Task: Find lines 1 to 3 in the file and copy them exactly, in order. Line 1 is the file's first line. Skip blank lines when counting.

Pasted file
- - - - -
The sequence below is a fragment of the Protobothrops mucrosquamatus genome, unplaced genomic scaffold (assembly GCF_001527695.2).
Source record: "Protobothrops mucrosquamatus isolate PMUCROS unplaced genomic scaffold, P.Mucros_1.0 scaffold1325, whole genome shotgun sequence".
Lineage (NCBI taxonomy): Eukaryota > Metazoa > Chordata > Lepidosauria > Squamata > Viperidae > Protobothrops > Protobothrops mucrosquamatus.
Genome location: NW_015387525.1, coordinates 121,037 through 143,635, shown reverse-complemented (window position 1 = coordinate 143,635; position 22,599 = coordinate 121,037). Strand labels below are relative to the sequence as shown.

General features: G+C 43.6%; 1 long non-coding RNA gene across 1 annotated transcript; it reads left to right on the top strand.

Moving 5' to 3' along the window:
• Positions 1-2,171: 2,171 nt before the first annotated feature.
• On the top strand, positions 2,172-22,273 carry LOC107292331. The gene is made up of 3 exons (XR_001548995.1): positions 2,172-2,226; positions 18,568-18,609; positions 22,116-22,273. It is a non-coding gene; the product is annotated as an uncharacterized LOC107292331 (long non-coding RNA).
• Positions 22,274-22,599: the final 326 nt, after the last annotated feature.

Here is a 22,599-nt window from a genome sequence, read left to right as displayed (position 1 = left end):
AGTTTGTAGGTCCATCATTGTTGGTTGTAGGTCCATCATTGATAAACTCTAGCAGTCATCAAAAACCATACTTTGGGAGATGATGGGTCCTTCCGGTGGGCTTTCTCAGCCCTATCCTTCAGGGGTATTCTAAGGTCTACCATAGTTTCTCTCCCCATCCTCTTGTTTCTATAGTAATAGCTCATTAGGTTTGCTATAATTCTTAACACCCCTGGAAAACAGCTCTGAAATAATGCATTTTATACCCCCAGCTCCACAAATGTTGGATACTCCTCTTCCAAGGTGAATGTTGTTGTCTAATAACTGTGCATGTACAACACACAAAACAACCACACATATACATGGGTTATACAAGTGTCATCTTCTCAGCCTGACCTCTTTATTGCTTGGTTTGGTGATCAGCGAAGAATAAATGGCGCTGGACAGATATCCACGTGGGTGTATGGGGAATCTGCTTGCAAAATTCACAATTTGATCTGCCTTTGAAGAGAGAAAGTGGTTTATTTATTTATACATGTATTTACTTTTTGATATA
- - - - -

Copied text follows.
The sequence below is a fragment of the Protobothrops mucrosquamatus genome, unplaced genomic scaffold (assembly GCF_001527695.2).
Source record: "Protobothrops mucrosquamatus isolate PMUCROS unplaced genomic scaffold, P.Mucros_1.0 scaffold1325, whole genome shotgun sequence".
Lineage (NCBI taxonomy): Eukaryota > Metazoa > Chordata > Lepidosauria > Squamata > Viperidae > Protobothrops > Protobothrops mucrosquamatus.